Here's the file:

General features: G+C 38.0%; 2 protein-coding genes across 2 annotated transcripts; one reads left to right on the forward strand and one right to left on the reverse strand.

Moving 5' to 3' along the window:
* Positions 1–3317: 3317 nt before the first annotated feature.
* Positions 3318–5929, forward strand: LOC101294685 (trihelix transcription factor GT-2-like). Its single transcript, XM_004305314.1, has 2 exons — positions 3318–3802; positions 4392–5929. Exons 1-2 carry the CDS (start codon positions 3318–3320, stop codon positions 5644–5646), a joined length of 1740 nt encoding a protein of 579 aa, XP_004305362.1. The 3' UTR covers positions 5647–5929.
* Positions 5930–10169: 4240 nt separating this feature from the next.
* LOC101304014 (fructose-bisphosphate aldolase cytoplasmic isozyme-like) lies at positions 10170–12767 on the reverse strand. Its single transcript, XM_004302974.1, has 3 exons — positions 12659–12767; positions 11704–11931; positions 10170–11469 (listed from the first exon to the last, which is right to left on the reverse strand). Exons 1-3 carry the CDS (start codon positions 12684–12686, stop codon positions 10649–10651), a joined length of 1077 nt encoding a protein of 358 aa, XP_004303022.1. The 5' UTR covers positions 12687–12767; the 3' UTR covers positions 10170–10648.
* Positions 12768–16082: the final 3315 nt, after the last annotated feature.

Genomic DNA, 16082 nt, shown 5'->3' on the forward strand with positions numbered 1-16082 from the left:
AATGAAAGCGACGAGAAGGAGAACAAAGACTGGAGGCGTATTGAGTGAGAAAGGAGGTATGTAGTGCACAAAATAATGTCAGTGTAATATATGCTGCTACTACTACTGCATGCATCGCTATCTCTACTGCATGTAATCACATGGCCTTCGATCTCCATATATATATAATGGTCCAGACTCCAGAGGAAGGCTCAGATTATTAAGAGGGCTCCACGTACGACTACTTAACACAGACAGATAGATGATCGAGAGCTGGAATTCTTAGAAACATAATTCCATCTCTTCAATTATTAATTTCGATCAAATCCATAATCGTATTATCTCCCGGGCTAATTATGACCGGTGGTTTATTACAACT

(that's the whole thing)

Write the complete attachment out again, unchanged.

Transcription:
General features: G+C 38.0%; 2 protein-coding genes across 2 annotated transcripts; one reads left to right on the forward strand and one right to left on the reverse strand.

Moving 5' to 3' along the window:
* Positions 1–3317: 3317 nt before the first annotated feature.
* Positions 3318–5929, forward strand: LOC101294685 (trihelix transcription factor GT-2-like). Its single transcript, XM_004305314.1, has 2 exons — positions 3318–3802; positions 4392–5929. Exons 1-2 carry the CDS (start codon positions 3318–3320, stop codon positions 5644–5646), a joined length of 1740 nt encoding a protein of 579 aa, XP_004305362.1. The 3' UTR covers positions 5647–5929.
* Positions 5930–10169: 4240 nt separating this feature from the next.
* LOC101304014 (fructose-bisphosphate aldolase cytoplasmic isozyme-like) lies at positions 10170–12767 on the reverse strand. Its single transcript, XM_004302974.1, has 3 exons — positions 12659–12767; positions 11704–11931; positions 10170–11469 (listed from the first exon to the last, which is right to left on the reverse strand). Exons 1-3 carry the CDS (start codon positions 12684–12686, stop codon positions 10649–10651), a joined length of 1077 nt encoding a protein of 358 aa, XP_004303022.1. The 5' UTR covers positions 12687–12767; the 3' UTR covers positions 10170–10648.
* Positions 12768–16082: the final 3315 nt, after the last annotated feature.

Genomic DNA, 16082 nt, shown 5'->3' on the forward strand with positions numbered 1-16082 from the left:
AATGAAAGCGACGAGAAGGAGAACAAAGACTGGAGGCGTATTGAGTGAGAAAGGAGGTATGTAGTGCACAAAATAATGTCAGTGTAATATATGCTGCTACTACTACTGCATGCATCGCTATCTCTACTGCATGTAATCACATGGCCTTCGATCTCCATATATATATAATGGTCCAGACTCCAGAGGAAGGCTCAGATTATTAAGAGGGCTCCACGTACGACTACTTAACACAGACAGATAGATGATCGAGAGCTGGAATTCTTAGAAACATAATTCCATCTCTTCAATTATTAATTTCGATCAAATCCATAATCGTATTATCTCCCGGGCTAATTATGACCGGTGGTTTATTACAACT